After snagging an interception out of the air against Akron, Jett Elad sat on the bench with the gold accessory draped over his shoulder pads.

It was the turnover belt, the award that’s bestowed to whoever records a takeaway on Ohio’s defense. Last season the belt made few appearances and wasn’t worn by anyone more than once. 

Don’t tell that to Elad, though. The gold really makes the redshirt freshman’s jersey pop. And if he continues the way he’s been playing it could become a permanent part of his uniform. 

Elad currently leads the team with two interceptions and is tied for first in the Mid-American Conference. For Elad, his breakout year wasn’t unexpected but in ways, it has been a wild ride.

“It’s a blessing to be honest,” Elad said. “It’s really big for me to get the role that I’m in right now so I’m just taking it day by day...And it’s kind of surreal for me coming from Toronto, Ontario it’s like I’m far away but now I’m here and it’s just surreal for me.” 

Jett-Cornelius Elad was born in Minnesota but soon after moved to Mississauga, Ontario. Mississauga is only 20 minutes away from Oakville, the town Ohio quarterback Kurtis Rourke hails from. Elad may have been born in the States but he’s proud of the Canadian culture he was raised in. 

“Nobody really knows about it (Mississauga) but I’m trying to be the one who puts it on the map,” Elad said. 

Elad is off to a great start. In only his second year at Ohio University, Elad has held down the nickelback position. Nickelback is one of the toughest positions to play on defense because it incorporates roles from the linebacker, cornerback and safety positions. 

When Elad moved to Cleveland as a freshman in high school he played cornerback for St. Ignatius. Elad has been able to use some of the techniques he learned to help him learn his new role. What may have been his greatest lesson, however, was the wisdom he received from T.J. Carrie, a former Bobcat who currently plays for the Indianapolis Colts.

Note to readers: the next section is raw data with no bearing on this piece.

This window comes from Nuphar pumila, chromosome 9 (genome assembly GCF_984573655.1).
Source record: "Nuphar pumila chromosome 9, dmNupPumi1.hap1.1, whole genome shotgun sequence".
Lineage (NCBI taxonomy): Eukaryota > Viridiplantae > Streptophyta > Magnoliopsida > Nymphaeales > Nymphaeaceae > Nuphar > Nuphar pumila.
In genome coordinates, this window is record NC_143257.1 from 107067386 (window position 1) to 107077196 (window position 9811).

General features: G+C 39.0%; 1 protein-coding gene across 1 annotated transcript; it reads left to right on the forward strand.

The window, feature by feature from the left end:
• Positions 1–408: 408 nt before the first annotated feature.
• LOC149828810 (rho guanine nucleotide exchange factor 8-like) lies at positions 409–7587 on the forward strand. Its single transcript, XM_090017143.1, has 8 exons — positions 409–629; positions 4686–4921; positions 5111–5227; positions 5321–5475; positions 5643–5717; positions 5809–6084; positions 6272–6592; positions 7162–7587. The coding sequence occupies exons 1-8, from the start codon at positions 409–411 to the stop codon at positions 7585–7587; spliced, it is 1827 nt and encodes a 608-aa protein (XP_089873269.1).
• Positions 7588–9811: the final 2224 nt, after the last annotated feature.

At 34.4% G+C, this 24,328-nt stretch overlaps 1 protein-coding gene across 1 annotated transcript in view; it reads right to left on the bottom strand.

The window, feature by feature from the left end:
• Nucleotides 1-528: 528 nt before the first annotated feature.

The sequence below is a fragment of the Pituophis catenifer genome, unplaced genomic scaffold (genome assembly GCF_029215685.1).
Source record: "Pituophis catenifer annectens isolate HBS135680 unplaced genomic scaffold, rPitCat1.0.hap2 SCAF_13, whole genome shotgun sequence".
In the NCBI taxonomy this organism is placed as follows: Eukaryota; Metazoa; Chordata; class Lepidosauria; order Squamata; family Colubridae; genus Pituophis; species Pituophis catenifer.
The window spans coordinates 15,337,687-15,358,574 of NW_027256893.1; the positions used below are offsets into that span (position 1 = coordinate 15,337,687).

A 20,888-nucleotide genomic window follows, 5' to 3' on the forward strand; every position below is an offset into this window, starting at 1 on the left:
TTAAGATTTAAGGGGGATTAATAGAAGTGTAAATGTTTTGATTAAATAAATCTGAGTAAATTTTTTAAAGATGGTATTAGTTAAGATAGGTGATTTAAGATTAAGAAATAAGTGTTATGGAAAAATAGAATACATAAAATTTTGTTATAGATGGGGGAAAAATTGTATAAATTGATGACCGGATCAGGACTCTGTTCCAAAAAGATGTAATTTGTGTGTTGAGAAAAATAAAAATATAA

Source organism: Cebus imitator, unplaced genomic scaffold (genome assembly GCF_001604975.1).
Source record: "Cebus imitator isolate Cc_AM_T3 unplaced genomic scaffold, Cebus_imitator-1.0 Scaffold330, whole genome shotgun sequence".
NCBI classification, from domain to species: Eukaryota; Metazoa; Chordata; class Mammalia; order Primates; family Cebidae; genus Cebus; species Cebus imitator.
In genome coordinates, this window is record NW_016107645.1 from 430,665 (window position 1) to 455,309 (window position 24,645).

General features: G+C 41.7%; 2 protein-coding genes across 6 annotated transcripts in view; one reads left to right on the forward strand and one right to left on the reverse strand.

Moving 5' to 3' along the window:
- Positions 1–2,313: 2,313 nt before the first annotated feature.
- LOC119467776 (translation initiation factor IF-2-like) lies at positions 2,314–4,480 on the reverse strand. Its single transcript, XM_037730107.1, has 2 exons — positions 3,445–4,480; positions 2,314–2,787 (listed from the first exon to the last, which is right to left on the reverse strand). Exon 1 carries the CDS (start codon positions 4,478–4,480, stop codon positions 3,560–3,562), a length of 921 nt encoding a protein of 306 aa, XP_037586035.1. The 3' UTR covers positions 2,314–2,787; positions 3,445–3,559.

At the time, Carrie played for the Browns so when Elad ran into him at a movie theater in Cleveland, he had to strike up a conversation. Carrie played nickelback for the Bobcats so there was nobody better to talk to. 

“I talked to him a couple times on the phone about it,” Elad said. “And he was telling me the exact same thing about he was playing nickel and how he was playing the hybrid position.” 

In order to be a hybrid, you have to have the athleticism to be able to pull it off. For Elad to be successful he has to be quick like a corner, strong like a safety and aggressive like a linebacker. There are only a few players on the team that can handle the role. Ohio coach Frank Solich believes Elad has what it takes to be special. 

“He’s got the whole package,” Solich said. “You’re asking those guys at times to step up into the line of scrimmage and make a tackle once they recognize run and take a gap, and yet be able to have the ability to play … smaller kind of guy in the slot with a lot of great quickness and speed. Plus, when he’s in the zone, he’s got a lot of range and he sees things, and he’s able to break on the ball very, very well.” 

Solich isn’t the only person that sees the potential. Elad’s teammates have praised his ability to learn the defense and make plays on the big stage. 

“I’ve always said he’s one of the most athletic guys I’ve ever played with,” linebacker Keye Thompson said. 

Elad will have put that athleticism to test on Saturday against Buffalo. Elad will most likely have to make multiple big-play saving tackles on Jaret Patterson, the Bulls’ running back who many feel like could be a high draft pick in the NFL. Elad’s inexperience can’t be a liability to the Bobcats. He’s making sure that he’s ready for the challenge. 

“I saw that Jaret Patterson had a great game,” Elad said. “We’re going to take that into note but it’s not going to change anything that we do, we’re going to do the exact same measures.” 

Elad’s preparation will be key for him to have success on Saturday. If he plays his position right it could be the third straight week that he wears the turnover belt. Either way, he’ll be ready to fulfill his role.